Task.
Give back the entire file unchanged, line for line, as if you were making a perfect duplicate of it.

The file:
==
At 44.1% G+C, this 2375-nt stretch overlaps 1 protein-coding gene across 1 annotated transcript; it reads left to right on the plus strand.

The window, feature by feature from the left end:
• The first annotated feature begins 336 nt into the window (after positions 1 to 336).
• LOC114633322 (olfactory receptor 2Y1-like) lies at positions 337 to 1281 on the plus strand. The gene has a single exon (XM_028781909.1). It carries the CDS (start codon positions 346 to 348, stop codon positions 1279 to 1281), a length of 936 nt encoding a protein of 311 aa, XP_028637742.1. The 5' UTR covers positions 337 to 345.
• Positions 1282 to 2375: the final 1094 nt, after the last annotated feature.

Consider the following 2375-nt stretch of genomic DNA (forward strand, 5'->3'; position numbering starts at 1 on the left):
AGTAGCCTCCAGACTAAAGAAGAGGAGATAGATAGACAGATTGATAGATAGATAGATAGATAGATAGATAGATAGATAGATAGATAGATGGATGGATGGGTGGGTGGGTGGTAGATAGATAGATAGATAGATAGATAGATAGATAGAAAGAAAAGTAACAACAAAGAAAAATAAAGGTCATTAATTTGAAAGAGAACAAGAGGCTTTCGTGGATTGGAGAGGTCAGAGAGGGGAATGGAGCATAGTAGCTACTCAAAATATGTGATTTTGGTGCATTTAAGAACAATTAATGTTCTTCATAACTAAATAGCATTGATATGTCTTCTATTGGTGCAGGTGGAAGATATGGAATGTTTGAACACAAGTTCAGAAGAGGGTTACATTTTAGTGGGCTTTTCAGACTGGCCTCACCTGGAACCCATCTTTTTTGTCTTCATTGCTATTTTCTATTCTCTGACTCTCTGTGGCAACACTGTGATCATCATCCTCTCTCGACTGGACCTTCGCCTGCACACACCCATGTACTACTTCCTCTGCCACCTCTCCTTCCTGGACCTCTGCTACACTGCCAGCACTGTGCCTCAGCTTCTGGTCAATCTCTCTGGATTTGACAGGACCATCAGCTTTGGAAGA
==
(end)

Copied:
At 44.1% G+C, this 2375-nt stretch overlaps 1 protein-coding gene across 1 annotated transcript; it reads left to right on the plus strand.

The window, feature by feature from the left end:
• The first annotated feature begins 336 nt into the window (after positions 1 to 336).
• LOC114633322 (olfactory receptor 2Y1-like) lies at positions 337 to 1281 on the plus strand. The gene has a single exon (XM_028781909.1). It carries the CDS (start codon positions 346 to 348, stop codon positions 1279 to 1281), a length of 936 nt encoding a protein of 311 aa, XP_028637742.1. The 5' UTR covers positions 337 to 345.
• Positions 1282 to 2375: the final 1094 nt, after the last annotated feature.

Consider the following 2375-nt stretch of genomic DNA (forward strand, 5'->3'; position numbering starts at 1 on the left):
AGTAGCCTCCAGACTAAAGAAGAGGAGATAGATAGACAGATTGATAGATAGATAGATAGATAGATAGATAGATAGATAGATAGATAGATGGATGGATGGGTGGGTGGGTGGTAGATAGATAGATAGATAGATAGATAGATAGATAGAAAGAAAAGTAACAACAAAGAAAAATAAAGGTCATTAATTTGAAAGAGAACAAGAGGCTTTCGTGGATTGGAGAGGTCAGAGAGGGGAATGGAGCATAGTAGCTACTCAAAATATGTGATTTTGGTGCATTTAAGAACAATTAATGTTCTTCATAACTAAATAGCATTGATATGTCTTCTATTGGTGCAGGTGGAAGATATGGAATGTTTGAACACAAGTTCAGAAGAGGGTTACATTTTAGTGGGCTTTTCAGACTGGCCTCACCTGGAACCCATCTTTTTTGTCTTCATTGCTATTTTCTATTCTCTGACTCTCTGTGGCAACACTGTGATCATCATCCTCTCTCGACTGGACCTTCGCCTGCACACACCCATGTACTACTTCCTCTGCCACCTCTCCTTCCTGGACCTCTGCTACACTGCCAGCACTGTGCCTCAGCTTCTGGTCAATCTCTCTGGATTTGACAGGACCATCAGCTTTGGAAGA